Slovakia backpacking adventure: nature, SOTA, and me.

A short write-up from a recent 4-day backpacking adventure in Slovakia’s Low Tatras.

Day 1:

Humans encountered: 1
Bears encountered: 0
Summits activated : 1

After a very early 4am start from home, I make my way to Telgart. There is a single attraction in this plain village: the nearby train tracks are arranged in a loop up a bridge and under a tunnel; this allows the train to loose a considerable amount of elevation in a short amount of time!

After a 1h train ride, I arrive in Benus and start walking up; I pass a first snow patch, a couple of crocuses (it turns this is an sneak peak of what’s waiting for me during my trip!).

I reach a hut with full equipment, stove, cutlery etc! While I was not initially planning to stay overnight here after my SOTA activation, I seriously re-consider after checking out the place!

In any case, I continue to Beňuška OM/BB-005 which is the main goal for the day. At the top I realize there’s actually quite a lot of snow up there and this is the lowest planned summit… I wonder what the conditions will be like on the next ones…

After a short activation on 30m, I walk back a couple of minutes to the clearing I passed on the way up to observe the hut; a couple making a fire in front of the hut. I decide to try my chance in the next one which I know is less than one hour walk further. I plan to make a stop at a water spring on the way, so not all it lost.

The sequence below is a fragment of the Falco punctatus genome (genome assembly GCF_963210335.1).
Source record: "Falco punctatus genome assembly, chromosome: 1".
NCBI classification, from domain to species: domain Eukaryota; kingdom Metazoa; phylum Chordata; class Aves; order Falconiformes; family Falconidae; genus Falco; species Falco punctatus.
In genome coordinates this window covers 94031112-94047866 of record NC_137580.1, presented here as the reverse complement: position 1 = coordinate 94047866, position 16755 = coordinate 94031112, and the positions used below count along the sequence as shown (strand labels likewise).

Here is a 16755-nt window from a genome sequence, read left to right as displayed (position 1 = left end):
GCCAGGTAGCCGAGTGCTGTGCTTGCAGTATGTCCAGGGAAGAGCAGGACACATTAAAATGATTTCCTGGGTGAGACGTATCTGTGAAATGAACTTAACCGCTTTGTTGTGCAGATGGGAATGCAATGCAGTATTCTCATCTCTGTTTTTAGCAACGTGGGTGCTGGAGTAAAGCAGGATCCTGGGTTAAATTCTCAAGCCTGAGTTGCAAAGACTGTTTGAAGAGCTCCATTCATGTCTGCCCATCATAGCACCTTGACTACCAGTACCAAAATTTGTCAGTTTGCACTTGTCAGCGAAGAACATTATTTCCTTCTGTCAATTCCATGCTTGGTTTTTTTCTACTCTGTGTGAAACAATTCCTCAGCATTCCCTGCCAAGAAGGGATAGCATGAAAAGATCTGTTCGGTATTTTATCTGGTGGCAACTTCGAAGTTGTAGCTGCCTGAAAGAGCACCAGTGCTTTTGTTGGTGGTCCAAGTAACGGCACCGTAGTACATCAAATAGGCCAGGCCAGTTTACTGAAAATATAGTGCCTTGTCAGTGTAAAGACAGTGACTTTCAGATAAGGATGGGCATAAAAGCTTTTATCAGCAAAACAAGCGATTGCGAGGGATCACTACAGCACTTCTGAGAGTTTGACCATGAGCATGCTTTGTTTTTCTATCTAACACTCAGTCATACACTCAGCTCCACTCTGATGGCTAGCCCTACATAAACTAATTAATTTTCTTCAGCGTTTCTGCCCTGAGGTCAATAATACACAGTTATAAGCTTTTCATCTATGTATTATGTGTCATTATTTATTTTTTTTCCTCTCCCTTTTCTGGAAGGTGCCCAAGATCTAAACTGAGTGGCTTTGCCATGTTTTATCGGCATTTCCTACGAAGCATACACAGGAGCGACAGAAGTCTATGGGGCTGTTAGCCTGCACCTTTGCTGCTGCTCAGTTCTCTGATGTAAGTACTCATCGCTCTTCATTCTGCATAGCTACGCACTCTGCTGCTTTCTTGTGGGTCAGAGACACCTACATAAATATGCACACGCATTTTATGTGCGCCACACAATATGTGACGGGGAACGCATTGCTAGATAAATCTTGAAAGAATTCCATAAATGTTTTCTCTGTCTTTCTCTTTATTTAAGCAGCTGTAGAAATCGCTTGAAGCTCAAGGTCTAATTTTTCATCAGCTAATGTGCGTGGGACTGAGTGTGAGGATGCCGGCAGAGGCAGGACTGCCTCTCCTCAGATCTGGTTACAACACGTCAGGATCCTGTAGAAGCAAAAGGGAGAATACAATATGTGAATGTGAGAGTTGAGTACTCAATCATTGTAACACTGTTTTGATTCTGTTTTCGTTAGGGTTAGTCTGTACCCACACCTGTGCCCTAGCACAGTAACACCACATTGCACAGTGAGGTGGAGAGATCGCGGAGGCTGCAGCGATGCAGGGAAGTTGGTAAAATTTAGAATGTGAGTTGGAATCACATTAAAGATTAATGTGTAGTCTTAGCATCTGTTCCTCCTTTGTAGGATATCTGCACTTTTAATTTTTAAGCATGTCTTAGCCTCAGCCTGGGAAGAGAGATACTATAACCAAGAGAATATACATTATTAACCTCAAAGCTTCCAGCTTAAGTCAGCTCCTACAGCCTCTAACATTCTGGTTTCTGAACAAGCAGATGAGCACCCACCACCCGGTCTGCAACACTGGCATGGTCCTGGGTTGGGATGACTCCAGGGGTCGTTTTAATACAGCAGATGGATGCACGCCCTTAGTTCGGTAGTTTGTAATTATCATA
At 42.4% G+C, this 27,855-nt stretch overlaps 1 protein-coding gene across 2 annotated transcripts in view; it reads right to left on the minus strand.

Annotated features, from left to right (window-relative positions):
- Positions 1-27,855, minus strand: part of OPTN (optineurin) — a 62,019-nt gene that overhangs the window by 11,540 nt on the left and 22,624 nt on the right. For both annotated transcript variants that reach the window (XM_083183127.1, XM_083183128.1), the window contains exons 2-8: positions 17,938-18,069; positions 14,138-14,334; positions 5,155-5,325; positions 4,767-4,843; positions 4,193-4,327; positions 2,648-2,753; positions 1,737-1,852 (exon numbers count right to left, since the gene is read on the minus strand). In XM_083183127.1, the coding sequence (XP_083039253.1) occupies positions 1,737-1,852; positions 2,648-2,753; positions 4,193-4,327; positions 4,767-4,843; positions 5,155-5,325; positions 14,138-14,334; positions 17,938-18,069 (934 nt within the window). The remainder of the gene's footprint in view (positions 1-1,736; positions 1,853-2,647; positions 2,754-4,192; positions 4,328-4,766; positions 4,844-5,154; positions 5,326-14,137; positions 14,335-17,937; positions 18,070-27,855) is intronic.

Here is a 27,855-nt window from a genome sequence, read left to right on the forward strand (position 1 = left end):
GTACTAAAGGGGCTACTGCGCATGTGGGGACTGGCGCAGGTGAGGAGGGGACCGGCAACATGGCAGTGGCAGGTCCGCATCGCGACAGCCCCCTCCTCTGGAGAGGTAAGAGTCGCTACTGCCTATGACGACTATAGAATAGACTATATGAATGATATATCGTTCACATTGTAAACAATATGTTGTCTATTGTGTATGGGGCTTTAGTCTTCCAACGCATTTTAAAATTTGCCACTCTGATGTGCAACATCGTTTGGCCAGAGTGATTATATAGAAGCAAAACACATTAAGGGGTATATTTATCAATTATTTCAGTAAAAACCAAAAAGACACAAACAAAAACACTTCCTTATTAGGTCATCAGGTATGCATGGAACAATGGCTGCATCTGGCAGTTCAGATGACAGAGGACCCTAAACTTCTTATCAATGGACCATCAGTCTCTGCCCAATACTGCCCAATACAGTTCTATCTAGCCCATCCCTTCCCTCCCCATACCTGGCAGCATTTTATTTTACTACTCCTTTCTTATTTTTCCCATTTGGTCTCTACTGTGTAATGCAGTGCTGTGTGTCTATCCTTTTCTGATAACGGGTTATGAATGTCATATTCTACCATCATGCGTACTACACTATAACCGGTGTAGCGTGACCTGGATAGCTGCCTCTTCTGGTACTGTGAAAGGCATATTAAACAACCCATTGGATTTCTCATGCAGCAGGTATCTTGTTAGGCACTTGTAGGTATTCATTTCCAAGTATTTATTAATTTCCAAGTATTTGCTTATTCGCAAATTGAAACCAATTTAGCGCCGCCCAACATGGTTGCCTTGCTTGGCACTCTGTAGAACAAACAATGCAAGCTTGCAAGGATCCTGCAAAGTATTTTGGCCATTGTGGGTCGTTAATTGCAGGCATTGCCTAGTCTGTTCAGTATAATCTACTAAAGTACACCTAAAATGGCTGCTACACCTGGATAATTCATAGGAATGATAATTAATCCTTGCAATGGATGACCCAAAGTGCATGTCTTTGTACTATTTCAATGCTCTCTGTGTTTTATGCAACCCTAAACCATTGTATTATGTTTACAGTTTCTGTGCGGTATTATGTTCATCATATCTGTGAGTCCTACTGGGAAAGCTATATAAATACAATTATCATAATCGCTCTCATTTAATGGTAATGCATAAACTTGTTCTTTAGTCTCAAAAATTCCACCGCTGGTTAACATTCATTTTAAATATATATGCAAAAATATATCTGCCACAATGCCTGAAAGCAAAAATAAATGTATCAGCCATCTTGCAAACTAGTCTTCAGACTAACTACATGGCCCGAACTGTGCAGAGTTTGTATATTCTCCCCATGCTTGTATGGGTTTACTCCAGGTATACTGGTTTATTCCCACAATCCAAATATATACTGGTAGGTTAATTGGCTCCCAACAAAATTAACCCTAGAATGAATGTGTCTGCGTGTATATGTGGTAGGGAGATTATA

Arrived at the saddle, surprise! The hut is much better than I expected; it’s new and clean; here’s a lockable door, benches long enough to sleep. Bingo!

Day 2:

Humans encountered: 0
Bears encountered: 0
Summits activated : 2

SOTA is calling! After an event-less night, I wake up at 6am and eat a quick breakfast. I set off after admiring the beautiful sunrise. There’s indeed huge amounts of snow on when reaching higher altitude (the pictures don’t do justice to this). There are not visible traces is the snow, and I often fall well above the knee into it… this is going to be tiring!

I eventually reach Homôľka OM/ZA-082. The views are magnificent. I have another summit for today so decide to wrap-up after the pile-up on 30m dries up.

After another couple of hours walk, I reach Veľký Bok OM/ZA-010. This is the SOTA summit. The air is warm, there is no wind, there is nobody around (I actually have met nobody at all on this day!)… the views on High Tatras are breathtaking. I could spend hours here.